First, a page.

torrents @ TPB
RESEED REQUEST THREAD
and posted to usenet (20 jan)
in the groups alt.binaries.multimedia, alt.binaries.documentaries, alt.binaries.tv
be warned it's totally geeky
Also I will post a copy of this here; kudos to him,
Jason Scott @ MVGroup forums on June 12, 2005 wrote:Hi there!
This is Jason Scott, director, editor, cameraman, interviewer and general creator of BBS: The Documentary, which is the .torrent in question in this thread.
The documentary took about 4 years to make, requiring about 20,000 miles in travel, 200 interviews, 8 months of editing and a bunch of other sweat equity. It was a ton of fun and it was incredible to meet the heroes of my own past in person, ask them questions, and generally have a great time. I wouldn't trade any of it.
In the world as we have it today, digital media is easily copied, easily transferred, and from the point of view of someone who doesn't spend a lot of money on digital media, it makes no sense to purchase something you can get for free.
Recognizing this, I released the BBS Documentary under a Creative Commons, Attribute-Sharealike 2.0 license. This license is explained over at the CreativeCommons.Org website in greater detail, but it basically says that you can, with proper attribution, copy, share, mix, rip, change, reference and generally do with the BBS Documentary DVD anything you want. You can even charge money for what you do with it.
I wrote a essay on my weblog about my choice to do this, but I can summarize it this way:
- I made a kickass product, and worked hard on the packaging and DVD features
- I loathe threatening people with laws and stupid rules for digital media
- I realize some people will not pay, and I will not punish everyone for that
I mention this also because you have to realize the DVD set (there's 3 DVDs with 8 episodes) are released with no copy protection, no region encoding, and no silly menus you can't break out of. So INFOFALLOUT talking with pride about their "release" is not unlike someone delighted how much he saved on food because he was able to bring home two handfuls of sugar packets and ketchup from the local McDonalds. Bon Appetit!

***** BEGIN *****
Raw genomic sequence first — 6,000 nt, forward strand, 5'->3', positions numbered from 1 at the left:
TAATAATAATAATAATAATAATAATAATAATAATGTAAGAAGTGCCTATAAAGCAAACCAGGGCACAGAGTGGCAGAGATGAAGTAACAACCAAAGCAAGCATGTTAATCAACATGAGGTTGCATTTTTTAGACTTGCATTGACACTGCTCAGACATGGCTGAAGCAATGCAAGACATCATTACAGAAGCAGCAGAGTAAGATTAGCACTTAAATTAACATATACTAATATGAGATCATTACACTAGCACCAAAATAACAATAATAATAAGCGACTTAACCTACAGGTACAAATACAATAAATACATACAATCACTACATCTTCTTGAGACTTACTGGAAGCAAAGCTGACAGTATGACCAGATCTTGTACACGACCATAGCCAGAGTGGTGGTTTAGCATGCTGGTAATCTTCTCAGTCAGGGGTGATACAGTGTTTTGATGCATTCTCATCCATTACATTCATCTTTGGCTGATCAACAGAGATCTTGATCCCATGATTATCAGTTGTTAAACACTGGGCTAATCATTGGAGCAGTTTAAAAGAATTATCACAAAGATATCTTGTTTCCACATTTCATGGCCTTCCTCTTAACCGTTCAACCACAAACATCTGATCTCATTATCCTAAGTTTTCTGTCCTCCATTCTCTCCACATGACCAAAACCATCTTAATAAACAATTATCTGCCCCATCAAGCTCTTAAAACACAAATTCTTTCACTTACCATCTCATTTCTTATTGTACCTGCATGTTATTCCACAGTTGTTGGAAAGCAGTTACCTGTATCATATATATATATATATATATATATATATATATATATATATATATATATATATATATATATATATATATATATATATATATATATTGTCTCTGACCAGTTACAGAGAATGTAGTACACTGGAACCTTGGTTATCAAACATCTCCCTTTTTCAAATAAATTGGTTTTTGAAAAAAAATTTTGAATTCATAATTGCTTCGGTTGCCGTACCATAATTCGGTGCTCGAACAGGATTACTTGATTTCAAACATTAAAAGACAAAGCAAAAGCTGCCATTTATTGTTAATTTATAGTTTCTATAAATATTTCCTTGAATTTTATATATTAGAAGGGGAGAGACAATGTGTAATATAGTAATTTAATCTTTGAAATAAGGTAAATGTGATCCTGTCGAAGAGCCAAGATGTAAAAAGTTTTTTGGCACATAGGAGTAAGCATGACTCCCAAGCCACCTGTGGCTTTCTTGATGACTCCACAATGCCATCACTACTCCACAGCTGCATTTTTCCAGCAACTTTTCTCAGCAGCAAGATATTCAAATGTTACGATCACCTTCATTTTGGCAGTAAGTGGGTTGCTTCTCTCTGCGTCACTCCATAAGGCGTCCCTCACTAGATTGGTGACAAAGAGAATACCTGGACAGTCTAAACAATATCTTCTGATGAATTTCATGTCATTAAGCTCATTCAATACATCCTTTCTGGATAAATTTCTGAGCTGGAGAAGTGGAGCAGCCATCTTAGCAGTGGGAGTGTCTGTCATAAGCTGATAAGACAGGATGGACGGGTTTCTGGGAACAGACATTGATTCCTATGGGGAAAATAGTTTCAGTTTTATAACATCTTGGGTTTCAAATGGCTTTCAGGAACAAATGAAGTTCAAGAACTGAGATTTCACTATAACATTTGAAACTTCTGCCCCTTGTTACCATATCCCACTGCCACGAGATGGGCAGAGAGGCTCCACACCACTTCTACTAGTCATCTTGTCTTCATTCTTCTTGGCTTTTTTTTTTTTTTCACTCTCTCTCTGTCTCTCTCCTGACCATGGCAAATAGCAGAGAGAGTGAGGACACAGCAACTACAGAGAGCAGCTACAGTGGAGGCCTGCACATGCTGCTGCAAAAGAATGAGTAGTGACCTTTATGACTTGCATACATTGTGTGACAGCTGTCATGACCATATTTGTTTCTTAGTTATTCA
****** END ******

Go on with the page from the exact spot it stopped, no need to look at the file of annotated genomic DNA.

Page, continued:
The license means this creation really can't be "pirated" or "warezed"; it was released to the world generally.
So why would you buy it?
Well, for one thing, the packaging is absolutely kickass. On the ordering page for the documentary, you can see some of the package; it looks great.
Also, there are a ton of features this "release" is not giving you, besides the obvious ease of popping in the DVDs and getting some great episodes. There are subtitles on all the material, so you can understand people more easily. There are commentary tracks by myself for every episode as well (although later ones are mostly 10 minute "statement of purpose" commentary, since I figured 5 hours of commentary would be a bit much). There's also additional subtitle tracks with "non-technical" information on what people are saying. The people in this forum might not be interested in that, but it makes it easier to explain to the family what you're watching.
Finally, there are over 70 minutes of bonus footage across the three DVDs, including easter eggs and hidden tracks and all that. AND, there's a DVD-ROM section on the third Disc with additional interviews, photos, and artifacts you won't get with just the ripped films. And it's a good price for all this.. $50!
So enjoy the work; I spent a lot of time making it the best I could.
I noticed lots of bits and pieces for DL here
http://www.archive.org/search.php?query ... 20Scott%22